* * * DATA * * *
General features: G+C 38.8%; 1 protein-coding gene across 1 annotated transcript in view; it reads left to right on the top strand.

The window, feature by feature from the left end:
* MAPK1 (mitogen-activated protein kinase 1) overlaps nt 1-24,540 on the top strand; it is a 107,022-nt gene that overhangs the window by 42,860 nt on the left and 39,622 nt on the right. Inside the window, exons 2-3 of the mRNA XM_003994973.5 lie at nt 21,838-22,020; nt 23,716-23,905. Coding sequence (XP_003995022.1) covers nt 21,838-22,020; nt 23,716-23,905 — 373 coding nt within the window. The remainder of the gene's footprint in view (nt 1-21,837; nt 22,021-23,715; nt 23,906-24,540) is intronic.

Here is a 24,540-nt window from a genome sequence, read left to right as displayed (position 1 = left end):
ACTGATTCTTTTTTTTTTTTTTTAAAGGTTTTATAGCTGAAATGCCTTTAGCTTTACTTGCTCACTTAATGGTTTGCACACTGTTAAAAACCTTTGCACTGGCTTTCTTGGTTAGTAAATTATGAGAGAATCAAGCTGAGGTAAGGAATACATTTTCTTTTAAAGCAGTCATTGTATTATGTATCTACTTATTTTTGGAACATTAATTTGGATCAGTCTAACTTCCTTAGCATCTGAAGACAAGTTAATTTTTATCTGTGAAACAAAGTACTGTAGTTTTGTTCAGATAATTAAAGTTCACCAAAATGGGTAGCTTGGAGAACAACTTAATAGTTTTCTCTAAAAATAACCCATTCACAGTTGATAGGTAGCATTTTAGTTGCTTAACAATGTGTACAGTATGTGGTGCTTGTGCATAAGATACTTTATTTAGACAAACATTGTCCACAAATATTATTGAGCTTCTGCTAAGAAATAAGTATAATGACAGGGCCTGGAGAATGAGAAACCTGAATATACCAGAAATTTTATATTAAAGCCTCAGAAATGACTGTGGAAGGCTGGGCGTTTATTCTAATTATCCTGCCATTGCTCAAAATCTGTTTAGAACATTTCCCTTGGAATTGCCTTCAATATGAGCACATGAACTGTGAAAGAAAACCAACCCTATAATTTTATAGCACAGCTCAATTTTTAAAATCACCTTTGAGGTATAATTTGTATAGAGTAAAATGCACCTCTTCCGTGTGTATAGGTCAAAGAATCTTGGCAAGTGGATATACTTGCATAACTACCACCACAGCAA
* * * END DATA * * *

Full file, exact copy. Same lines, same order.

General features: G+C 38.8%; 1 protein-coding gene across 1 annotated transcript in view; it reads left to right on the top strand.

The window, feature by feature from the left end:
* MAPK1 (mitogen-activated protein kinase 1) overlaps nt 1-24,540 on the top strand; it is a 107,022-nt gene that overhangs the window by 42,860 nt on the left and 39,622 nt on the right. Inside the window, exons 2-3 of the mRNA XM_003994973.5 lie at nt 21,838-22,020; nt 23,716-23,905. Coding sequence (XP_003995022.1) covers nt 21,838-22,020; nt 23,716-23,905 — 373 coding nt within the window. The remainder of the gene's footprint in view (nt 1-21,837; nt 22,021-23,715; nt 23,906-24,540) is intronic.

Here is a 24,540-nt window from a genome sequence, read left to right as displayed (position 1 = left end):
ACTGATTCTTTTTTTTTTTTTTTAAAGGTTTTATAGCTGAAATGCCTTTAGCTTTACTTGCTCACTTAATGGTTTGCACACTGTTAAAAACCTTTGCACTGGCTTTCTTGGTTAGTAAATTATGAGAGAATCAAGCTGAGGTAAGGAATACATTTTCTTTTAAAGCAGTCATTGTATTATGTATCTACTTATTTTTGGAACATTAATTTGGATCAGTCTAACTTCCTTAGCATCTGAAGACAAGTTAATTTTTATCTGTGAAACAAAGTACTGTAGTTTTGTTCAGATAATTAAAGTTCACCAAAATGGGTAGCTTGGAGAACAACTTAATAGTTTTCTCTAAAAATAACCCATTCACAGTTGATAGGTAGCATTTTAGTTGCTTAACAATGTGTACAGTATGTGGTGCTTGTGCATAAGATACTTTATTTAGACAAACATTGTCCACAAATATTATTGAGCTTCTGCTAAGAAATAAGTATAATGACAGGGCCTGGAGAATGAGAAACCTGAATATACCAGAAATTTTATATTAAAGCCTCAGAAATGACTGTGGAAGGCTGGGCGTTTATTCTAATTATCCTGCCATTGCTCAAAATCTGTTTAGAACATTTCCCTTGGAATTGCCTTCAATATGAGCACATGAACTGTGAAAGAAAACCAACCCTATAATTTTATAGCACAGCTCAATTTTTAAAATCACCTTTGAGGTATAATTTGTATAGAGTAAAATGCACCTCTTCCGTGTGTATAGGTCAAAGAATCTTGGCAAGTGGATATACTTGCATAACTACCACCACAGCAA